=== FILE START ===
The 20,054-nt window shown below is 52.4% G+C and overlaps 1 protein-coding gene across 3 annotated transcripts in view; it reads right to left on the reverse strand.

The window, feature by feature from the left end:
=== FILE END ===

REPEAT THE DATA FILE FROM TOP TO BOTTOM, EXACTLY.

The 20,054-nt window shown below is 52.4% G+C and overlaps 1 protein-coding gene across 3 annotated transcripts in view; it reads right to left on the reverse strand.

The window, feature by feature from the left end: